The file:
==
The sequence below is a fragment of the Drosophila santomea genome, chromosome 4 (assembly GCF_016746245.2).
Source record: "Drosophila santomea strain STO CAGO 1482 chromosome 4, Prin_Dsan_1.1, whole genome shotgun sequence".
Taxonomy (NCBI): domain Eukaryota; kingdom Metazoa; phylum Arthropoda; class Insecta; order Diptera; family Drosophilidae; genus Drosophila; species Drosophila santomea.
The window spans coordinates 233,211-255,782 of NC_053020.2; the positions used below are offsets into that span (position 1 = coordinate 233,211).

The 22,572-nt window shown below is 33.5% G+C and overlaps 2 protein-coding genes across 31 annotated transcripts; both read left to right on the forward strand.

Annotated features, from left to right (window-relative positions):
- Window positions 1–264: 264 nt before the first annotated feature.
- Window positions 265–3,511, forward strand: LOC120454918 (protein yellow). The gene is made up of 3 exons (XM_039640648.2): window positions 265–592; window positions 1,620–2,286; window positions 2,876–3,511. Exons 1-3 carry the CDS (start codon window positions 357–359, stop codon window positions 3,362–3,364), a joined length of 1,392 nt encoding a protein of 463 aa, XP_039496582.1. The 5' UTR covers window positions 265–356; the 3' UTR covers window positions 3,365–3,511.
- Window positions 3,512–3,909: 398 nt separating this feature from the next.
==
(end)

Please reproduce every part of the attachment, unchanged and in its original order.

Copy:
The sequence below is a fragment of the Drosophila santomea genome, chromosome 4 (assembly GCF_016746245.2).
Source record: "Drosophila santomea strain STO CAGO 1482 chromosome 4, Prin_Dsan_1.1, whole genome shotgun sequence".
Taxonomy (NCBI): domain Eukaryota; kingdom Metazoa; phylum Arthropoda; class Insecta; order Diptera; family Drosophilidae; genus Drosophila; species Drosophila santomea.
The window spans coordinates 233,211-255,782 of NC_053020.2; the positions used below are offsets into that span (position 1 = coordinate 233,211).

The 22,572-nt window shown below is 33.5% G+C and overlaps 2 protein-coding genes across 31 annotated transcripts; both read left to right on the forward strand.

Annotated features, from left to right (window-relative positions):
- Window positions 1–264: 264 nt before the first annotated feature.
- Window positions 265–3,511, forward strand: LOC120454918 (protein yellow). The gene is made up of 3 exons (XM_039640648.2): window positions 265–592; window positions 1,620–2,286; window positions 2,876–3,511. Exons 1-3 carry the CDS (start codon window positions 357–359, stop codon window positions 3,362–3,364), a joined length of 1,392 nt encoding a protein of 463 aa, XP_039496582.1. The 5' UTR covers window positions 265–356; the 3' UTR covers window positions 3,365–3,511.
- Window positions 3,512–3,909: 398 nt separating this feature from the next.